ABSTRACT

As I illustrate below, the take-up of those vocational courses which focus mainly on aspects of Design and Technology has been small, particularly in schools. However, some consideration of Design and Technology-related vocational courses is justified in this book because these courses emerged, in curricular terms, from vocational traditions and practices and, institutionally, from the National Council for Vocational Qualifications and the Department of Employment. They have thus embodied somewhat different aims and assumptions and had rather different content, structure and assessment patterns compared with GCSE and GCE A level courses. Therefore some knowledge of Design and Technology in vocational courses is useful because it enables us to get outside the dominant assumptions which have shaped the subject within the school tradition and thus engage more critically with those assumptions. In addition, the reform of advanced level qualifications in September 2000 was designed to make it easier for students to mix academic and vocational studies and it is possible that the take-up of vocational qualifications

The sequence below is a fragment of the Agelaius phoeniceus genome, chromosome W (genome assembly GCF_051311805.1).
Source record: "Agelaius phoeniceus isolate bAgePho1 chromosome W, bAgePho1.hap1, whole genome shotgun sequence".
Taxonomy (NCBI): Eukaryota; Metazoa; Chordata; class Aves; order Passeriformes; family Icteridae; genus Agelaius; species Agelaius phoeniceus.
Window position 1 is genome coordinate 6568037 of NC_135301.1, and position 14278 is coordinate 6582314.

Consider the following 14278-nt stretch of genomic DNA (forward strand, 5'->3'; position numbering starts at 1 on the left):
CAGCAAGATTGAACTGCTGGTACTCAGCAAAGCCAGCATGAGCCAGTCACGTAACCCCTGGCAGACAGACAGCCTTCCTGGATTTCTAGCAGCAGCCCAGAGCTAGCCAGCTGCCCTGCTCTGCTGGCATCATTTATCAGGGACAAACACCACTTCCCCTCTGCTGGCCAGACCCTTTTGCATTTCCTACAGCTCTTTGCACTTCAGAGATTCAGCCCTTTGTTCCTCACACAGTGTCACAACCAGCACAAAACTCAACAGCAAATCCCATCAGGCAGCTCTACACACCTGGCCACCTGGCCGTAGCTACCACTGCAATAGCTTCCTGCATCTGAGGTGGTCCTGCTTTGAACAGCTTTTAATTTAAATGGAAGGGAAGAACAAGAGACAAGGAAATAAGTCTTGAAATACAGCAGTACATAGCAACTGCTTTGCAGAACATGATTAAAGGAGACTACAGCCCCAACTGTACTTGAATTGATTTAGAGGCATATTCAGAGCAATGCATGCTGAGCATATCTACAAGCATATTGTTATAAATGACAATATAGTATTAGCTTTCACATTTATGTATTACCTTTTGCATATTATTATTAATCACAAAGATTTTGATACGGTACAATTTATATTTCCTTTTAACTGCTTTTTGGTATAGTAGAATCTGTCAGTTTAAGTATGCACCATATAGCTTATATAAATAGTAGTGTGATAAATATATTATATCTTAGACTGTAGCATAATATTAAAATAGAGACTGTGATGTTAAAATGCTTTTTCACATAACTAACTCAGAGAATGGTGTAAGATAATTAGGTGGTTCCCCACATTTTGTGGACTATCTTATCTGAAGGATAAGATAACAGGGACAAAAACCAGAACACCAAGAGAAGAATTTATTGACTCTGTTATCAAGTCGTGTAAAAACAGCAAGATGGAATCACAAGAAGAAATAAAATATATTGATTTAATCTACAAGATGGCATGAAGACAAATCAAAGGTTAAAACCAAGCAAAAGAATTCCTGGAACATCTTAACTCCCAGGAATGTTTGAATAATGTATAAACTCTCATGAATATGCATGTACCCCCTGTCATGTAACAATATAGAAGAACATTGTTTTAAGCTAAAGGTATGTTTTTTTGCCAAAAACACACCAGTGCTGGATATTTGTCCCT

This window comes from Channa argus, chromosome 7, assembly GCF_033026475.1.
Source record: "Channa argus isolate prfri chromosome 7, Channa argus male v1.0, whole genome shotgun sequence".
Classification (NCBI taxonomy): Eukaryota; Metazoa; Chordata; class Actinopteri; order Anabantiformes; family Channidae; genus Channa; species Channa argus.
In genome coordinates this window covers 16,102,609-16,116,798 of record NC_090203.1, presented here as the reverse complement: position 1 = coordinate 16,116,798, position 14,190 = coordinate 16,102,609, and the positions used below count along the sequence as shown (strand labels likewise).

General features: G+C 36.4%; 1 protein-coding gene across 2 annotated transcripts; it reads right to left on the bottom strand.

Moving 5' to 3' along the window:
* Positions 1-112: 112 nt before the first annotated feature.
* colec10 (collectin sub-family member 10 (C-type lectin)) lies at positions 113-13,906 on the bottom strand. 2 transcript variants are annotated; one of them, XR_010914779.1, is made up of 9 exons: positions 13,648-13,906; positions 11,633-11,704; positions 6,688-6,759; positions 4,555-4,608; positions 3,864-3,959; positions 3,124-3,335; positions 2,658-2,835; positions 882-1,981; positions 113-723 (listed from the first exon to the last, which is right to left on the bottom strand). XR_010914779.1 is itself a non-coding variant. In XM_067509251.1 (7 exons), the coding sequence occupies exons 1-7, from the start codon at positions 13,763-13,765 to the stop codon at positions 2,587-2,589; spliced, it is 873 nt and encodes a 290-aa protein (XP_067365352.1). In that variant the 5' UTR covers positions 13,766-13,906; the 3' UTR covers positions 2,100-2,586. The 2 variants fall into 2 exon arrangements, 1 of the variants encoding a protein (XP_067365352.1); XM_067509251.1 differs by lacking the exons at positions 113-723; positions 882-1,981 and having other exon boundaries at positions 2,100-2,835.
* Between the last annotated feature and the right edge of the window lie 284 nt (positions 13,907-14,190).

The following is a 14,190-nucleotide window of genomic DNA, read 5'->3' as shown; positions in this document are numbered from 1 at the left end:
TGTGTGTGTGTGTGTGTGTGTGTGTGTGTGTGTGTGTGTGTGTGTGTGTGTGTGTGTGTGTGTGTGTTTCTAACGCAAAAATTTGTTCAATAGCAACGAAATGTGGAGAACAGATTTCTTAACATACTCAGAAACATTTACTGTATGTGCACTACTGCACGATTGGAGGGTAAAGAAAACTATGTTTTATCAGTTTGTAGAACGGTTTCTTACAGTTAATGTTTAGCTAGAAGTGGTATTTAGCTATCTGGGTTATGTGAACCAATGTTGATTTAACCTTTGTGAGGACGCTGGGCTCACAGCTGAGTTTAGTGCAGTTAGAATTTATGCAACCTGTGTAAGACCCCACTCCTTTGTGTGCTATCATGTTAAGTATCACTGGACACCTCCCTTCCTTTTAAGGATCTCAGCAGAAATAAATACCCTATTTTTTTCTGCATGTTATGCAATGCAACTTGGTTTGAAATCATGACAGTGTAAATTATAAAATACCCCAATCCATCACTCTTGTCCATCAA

courses will increase, thus involving more Design and Technology teachers, although this is uncertain at the time of writing.